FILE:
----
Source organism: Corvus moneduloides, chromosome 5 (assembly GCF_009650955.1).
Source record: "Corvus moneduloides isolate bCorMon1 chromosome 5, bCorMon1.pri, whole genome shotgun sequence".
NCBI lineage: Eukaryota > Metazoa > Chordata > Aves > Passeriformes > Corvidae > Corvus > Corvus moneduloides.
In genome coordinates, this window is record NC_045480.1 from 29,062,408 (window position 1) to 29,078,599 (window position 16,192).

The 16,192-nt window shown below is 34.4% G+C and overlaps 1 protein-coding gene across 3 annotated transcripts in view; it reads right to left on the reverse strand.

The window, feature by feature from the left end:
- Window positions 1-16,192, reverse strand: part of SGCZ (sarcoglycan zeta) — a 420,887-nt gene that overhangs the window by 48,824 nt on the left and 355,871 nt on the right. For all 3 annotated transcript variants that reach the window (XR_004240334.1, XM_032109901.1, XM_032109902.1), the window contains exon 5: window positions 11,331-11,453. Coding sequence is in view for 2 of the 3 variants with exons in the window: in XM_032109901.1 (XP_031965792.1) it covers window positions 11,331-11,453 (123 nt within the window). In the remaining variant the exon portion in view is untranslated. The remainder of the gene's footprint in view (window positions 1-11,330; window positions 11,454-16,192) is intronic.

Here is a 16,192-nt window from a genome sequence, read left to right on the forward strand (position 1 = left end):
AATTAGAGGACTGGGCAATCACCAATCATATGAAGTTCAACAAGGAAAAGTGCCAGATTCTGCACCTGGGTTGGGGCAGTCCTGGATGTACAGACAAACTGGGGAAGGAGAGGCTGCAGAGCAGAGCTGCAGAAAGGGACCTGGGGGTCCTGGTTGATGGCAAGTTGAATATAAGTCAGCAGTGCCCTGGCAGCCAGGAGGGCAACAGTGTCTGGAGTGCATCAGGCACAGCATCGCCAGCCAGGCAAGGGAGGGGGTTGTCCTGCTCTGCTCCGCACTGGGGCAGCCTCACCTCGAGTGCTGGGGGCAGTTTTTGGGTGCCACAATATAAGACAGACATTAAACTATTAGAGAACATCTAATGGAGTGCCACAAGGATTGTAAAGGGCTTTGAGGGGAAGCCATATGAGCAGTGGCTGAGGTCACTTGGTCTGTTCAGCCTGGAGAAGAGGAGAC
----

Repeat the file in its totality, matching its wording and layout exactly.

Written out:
Source organism: Corvus moneduloides, chromosome 5 (assembly GCF_009650955.1).
Source record: "Corvus moneduloides isolate bCorMon1 chromosome 5, bCorMon1.pri, whole genome shotgun sequence".
NCBI lineage: Eukaryota > Metazoa > Chordata > Aves > Passeriformes > Corvidae > Corvus > Corvus moneduloides.
In genome coordinates, this window is record NC_045480.1 from 29,062,408 (window position 1) to 29,078,599 (window position 16,192).

The 16,192-nt window shown below is 34.4% G+C and overlaps 1 protein-coding gene across 3 annotated transcripts in view; it reads right to left on the reverse strand.

The window, feature by feature from the left end:
- Window positions 1-16,192, reverse strand: part of SGCZ (sarcoglycan zeta) — a 420,887-nt gene that overhangs the window by 48,824 nt on the left and 355,871 nt on the right. For all 3 annotated transcript variants that reach the window (XR_004240334.1, XM_032109901.1, XM_032109902.1), the window contains exon 5: window positions 11,331-11,453. Coding sequence is in view for 2 of the 3 variants with exons in the window: in XM_032109901.1 (XP_031965792.1) it covers window positions 11,331-11,453 (123 nt within the window). In the remaining variant the exon portion in view is untranslated. The remainder of the gene's footprint in view (window positions 1-11,330; window positions 11,454-16,192) is intronic.

Here is a 16,192-nt window from a genome sequence, read left to right on the forward strand (position 1 = left end):
AATTAGAGGACTGGGCAATCACCAATCATATGAAGTTCAACAAGGAAAAGTGCCAGATTCTGCACCTGGGTTGGGGCAGTCCTGGATGTACAGACAAACTGGGGAAGGAGAGGCTGCAGAGCAGAGCTGCAGAAAGGGACCTGGGGGTCCTGGTTGATGGCAAGTTGAATATAAGTCAGCAGTGCCCTGGCAGCCAGGAGGGCAACAGTGTCTGGAGTGCATCAGGCACAGCATCGCCAGCCAGGCAAGGGAGGGGGTTGTCCTGCTCTGCTCCGCACTGGGGCAGCCTCACCTCGAGTGCTGGGGGCAGTTTTTGGGTGCCACAATATAAGACAGACATTAAACTATTAGAGAACATCTAATGGAGTGCCACAAGGATTGTAAAGGGCTTTGAGGGGAAGCCATATGAGCAGTGGCTGAGGTCACTTGGTCTGTTCAGCCTGGAGAAGAGGAGAC